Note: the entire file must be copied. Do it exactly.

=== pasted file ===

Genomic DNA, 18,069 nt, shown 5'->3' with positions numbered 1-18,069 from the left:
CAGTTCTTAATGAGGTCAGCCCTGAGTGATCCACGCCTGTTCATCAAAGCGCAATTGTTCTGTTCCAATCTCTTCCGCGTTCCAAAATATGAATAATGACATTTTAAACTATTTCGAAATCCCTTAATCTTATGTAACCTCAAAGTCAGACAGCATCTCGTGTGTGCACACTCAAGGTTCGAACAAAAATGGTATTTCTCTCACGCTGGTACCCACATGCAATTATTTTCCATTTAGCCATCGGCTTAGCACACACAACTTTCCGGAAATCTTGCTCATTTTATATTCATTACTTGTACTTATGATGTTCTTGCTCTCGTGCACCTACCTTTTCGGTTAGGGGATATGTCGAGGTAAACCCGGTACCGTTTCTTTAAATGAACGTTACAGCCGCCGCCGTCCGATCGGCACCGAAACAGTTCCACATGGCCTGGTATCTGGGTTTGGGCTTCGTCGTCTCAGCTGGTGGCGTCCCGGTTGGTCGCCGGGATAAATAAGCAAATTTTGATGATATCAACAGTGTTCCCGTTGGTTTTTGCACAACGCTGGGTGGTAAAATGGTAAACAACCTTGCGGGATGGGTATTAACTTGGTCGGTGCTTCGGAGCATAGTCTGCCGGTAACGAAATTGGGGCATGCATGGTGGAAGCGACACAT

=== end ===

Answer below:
Genomic DNA, 18,069 nt, shown 5'->3' with positions numbered 1-18,069 from the left:
CAGTTCTTAATGAGGTCAGCCCTGAGTGATCCACGCCTGTTCATCAAAGCGCAATTGTTCTGTTCCAATCTCTTCCGCGTTCCAAAATATGAATAATGACATTTTAAACTATTTCGAAATCCCTTAATCTTATGTAACCTCAAAGTCAGACAGCATCTCGTGTGTGCACACTCAAGGTTCGAACAAAAATGGTATTTCTCTCACGCTGGTACCCACATGCAATTATTTTCCATTTAGCCATCGGCTTAGCACACACAACTTTCCGGAAATCTTGCTCATTTTATATTCATTACTTGTACTTATGATGTTCTTGCTCTCGTGCACCTACCTTTTCGGTTAGGGGATATGTCGAGGTAAACCCGGTACCGTTTCTTTAAATGAACGTTACAGCCGCCGCCGTCCGATCGGCACCGAAACAGTTCCACATGGCCTGGTATCTGGGTTTGGGCTTCGTCGTCTCAGCTGGTGGCGTCCCGGTTGGTCGCCGGGATAAATAAGCAAATTTTGATGATATCAACAGTGTTCCCGTTGGTTTTTGCACAACGCTGGGTGGTAAAATGGTAAACAACCTTGCGGGATGGGTATTAACTTGGTCGGTGCTTCGGAGCATAGTCTGCCGGTAACGAAATTGGGGCATGCATGGTGGAAGCGACACAT